We can also acquire duties from committing harms. Suppose Letitia had promised to pick up Clarisse at the airport and failed to do so. We might think that Letitia has, at the very least, a duty to apologize. If Letitia’s negligence led to significant harm—maybe Clarisse had to spend the night at the airport—Letitia acquires a duty to try to ameliorate the harm or correct it. Similarly, if Letitia frequently picks up Clarisse from the airport, we might think that Clarisse acquires a duty too. We would expect her to show gratitude and perhaps reciprocate in some way.

Ross identified three types of duty that come from past actions that fit the duties described in the above scenarios. One type of duty is duties of fidelity, which are in effect duties to be trustworthy and keep our promises. Duties of reparation are another type of duty. These come into effect when we have harmed or wronged someone. They are duties to repair a situation or otherwise make amends. Finally, Ross also mentions duties of gratitude. These arise when others help or support us. We acquire through their actions, a duty to reciprocate or, at least, be grateful for their benefiting us.[2] Ross did not suggest that these duties exhaust all the possible types of duty. Indeed, he also suggested we have forward-looking duties of non-maleficence (not harming others), beneficence (improving the well-being of others), self-improvement, and justice.

Another useful idea Ross offers is that duties are often prima facie. Prima facie simply means “at first glance.” The idea of prima facie duties, then, is that each duty is required unless there is some other competing duty that outweighs it in moral force.[3] It’s easy to see—when we consider Ross’s list of duties—why he needs an idea like this. After all, there are many situations where these duties may compete. Think back to the scenario with Xena, Yassar, and Zhou and put yourself in Xena’s shoes. On the one hand, Xena has the duty of fidelity, which means she should keep the promise to pay her rent, which is likely explicit in her lease (but would be implicit in renting even without a lease). On the other hand, we may think that her duty to protect her own interests, personal security, and well-being, implied by the duty of self-improvement, means she should try to convince Yassar to let her stay in the apartment, even if she can’t pay her rent.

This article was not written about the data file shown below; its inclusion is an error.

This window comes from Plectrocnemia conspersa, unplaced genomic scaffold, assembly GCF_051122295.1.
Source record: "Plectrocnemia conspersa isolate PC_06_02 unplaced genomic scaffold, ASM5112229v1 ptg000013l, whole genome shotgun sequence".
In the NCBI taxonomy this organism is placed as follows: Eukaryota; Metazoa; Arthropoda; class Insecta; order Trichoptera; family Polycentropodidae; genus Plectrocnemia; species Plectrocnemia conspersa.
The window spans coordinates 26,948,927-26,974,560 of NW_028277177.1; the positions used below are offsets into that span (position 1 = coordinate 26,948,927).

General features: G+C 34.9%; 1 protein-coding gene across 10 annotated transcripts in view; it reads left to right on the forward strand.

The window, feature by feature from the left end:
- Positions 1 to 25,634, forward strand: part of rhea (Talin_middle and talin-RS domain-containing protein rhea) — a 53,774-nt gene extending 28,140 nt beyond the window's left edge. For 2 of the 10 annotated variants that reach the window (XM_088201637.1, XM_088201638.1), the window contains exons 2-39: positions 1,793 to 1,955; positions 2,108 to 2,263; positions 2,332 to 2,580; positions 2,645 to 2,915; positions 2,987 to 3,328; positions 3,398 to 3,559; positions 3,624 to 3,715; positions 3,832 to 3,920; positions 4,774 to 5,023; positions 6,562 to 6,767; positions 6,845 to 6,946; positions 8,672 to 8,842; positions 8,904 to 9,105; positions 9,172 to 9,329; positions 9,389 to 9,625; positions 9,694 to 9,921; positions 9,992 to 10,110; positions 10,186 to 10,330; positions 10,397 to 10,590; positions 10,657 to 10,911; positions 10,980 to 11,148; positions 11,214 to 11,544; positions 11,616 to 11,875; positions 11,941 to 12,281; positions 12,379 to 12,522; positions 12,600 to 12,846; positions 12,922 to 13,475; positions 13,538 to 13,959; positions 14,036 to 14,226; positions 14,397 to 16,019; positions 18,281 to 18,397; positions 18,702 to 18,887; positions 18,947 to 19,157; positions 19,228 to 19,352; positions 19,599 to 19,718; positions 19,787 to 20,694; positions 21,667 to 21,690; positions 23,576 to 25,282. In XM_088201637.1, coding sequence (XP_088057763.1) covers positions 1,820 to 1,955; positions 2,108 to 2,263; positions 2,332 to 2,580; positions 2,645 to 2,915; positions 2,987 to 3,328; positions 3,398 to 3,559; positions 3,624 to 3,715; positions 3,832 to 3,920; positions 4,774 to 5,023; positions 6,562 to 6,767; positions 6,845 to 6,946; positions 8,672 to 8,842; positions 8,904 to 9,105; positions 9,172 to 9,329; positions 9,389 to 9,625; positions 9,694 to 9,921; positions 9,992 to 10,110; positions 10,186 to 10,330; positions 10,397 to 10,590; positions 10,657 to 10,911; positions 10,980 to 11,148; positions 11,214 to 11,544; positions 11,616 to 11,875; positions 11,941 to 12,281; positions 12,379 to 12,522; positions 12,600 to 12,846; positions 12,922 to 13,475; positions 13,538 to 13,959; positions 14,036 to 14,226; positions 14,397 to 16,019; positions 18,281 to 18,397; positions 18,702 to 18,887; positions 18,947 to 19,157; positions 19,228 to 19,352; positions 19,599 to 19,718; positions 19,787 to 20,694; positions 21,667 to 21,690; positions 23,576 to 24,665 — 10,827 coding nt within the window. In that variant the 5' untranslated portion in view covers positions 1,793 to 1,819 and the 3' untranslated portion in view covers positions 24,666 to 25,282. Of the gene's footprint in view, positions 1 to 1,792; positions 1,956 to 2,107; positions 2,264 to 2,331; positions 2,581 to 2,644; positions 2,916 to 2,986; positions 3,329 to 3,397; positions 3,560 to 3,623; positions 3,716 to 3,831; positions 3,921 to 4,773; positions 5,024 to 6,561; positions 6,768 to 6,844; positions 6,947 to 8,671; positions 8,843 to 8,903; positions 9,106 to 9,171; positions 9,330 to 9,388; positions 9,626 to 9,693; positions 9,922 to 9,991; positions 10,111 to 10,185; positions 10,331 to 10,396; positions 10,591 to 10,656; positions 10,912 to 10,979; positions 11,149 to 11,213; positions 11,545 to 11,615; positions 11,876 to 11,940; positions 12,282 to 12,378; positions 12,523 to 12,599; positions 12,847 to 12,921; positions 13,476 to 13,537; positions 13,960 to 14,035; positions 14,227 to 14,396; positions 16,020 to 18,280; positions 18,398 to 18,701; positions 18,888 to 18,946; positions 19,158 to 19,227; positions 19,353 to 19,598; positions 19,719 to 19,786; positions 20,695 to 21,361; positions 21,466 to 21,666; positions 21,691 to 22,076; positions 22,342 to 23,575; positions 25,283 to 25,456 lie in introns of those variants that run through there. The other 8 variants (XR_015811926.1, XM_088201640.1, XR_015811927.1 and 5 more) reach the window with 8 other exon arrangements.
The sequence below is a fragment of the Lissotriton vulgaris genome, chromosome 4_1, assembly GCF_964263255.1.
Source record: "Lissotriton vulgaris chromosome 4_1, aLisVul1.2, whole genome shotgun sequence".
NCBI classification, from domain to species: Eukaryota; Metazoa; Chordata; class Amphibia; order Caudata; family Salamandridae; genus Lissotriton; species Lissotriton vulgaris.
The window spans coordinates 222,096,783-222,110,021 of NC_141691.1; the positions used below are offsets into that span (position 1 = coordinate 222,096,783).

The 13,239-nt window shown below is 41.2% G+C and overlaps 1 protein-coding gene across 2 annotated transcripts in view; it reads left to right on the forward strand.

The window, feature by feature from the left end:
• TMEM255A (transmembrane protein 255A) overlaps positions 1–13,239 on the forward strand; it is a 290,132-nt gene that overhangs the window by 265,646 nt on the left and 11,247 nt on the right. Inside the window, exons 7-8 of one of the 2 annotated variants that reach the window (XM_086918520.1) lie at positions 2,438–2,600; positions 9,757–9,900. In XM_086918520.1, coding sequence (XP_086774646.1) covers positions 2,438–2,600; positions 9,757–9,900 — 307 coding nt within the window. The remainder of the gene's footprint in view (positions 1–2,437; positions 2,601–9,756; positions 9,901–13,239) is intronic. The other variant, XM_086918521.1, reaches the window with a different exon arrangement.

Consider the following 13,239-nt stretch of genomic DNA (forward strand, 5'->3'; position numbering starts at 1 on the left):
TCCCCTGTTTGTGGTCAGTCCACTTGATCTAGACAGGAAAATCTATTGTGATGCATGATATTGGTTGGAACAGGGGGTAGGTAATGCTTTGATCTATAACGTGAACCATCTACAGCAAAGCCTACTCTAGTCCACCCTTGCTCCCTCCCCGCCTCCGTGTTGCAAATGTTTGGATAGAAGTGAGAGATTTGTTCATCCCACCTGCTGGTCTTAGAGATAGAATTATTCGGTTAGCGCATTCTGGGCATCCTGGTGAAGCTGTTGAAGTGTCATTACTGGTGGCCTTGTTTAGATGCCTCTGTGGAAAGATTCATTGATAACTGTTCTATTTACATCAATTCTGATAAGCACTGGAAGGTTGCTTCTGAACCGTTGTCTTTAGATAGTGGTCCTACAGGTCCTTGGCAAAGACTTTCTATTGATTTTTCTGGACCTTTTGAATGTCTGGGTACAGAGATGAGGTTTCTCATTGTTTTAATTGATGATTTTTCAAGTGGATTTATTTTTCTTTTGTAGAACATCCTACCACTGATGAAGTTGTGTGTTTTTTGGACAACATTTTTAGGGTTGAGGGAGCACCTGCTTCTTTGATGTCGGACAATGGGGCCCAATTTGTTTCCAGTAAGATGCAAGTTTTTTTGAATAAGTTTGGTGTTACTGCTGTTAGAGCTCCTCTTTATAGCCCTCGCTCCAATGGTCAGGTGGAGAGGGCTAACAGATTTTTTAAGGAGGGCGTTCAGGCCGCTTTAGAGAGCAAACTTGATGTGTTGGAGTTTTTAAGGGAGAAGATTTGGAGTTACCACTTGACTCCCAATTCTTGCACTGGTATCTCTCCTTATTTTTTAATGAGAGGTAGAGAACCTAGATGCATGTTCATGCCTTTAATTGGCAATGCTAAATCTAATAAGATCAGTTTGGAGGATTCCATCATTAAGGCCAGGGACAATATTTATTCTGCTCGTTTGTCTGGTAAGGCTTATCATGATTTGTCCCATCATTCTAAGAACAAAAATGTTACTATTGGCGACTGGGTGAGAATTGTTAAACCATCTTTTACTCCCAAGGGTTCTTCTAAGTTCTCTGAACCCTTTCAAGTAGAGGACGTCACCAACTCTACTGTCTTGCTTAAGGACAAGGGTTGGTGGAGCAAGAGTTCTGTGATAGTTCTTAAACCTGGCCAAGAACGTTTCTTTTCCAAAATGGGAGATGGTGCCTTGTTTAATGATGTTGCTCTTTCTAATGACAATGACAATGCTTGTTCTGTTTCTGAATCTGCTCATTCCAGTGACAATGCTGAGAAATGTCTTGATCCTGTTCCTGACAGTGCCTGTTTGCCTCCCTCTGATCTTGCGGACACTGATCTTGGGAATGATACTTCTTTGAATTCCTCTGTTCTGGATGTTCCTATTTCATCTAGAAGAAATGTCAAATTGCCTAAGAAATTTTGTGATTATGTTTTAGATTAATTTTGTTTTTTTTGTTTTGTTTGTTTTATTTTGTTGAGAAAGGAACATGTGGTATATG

How is one to decide between competing duties? Ross, unfortunately, offers little help on this matter. However, if we treat ethical theories as lenses that help us appreciate the moral contours of ethical life, we might find that other ethical theories can help us weigh these various duties.

8.3. Duties Based on Reason Alone—Categorical Imperatives

One particularly influential deontological approach was first articulated by the 18th-century German philosopher, Immanuel Kant. Kant believed that we could figure out what our duties are on the basis of reason alone. He called such duties categorical imperatives.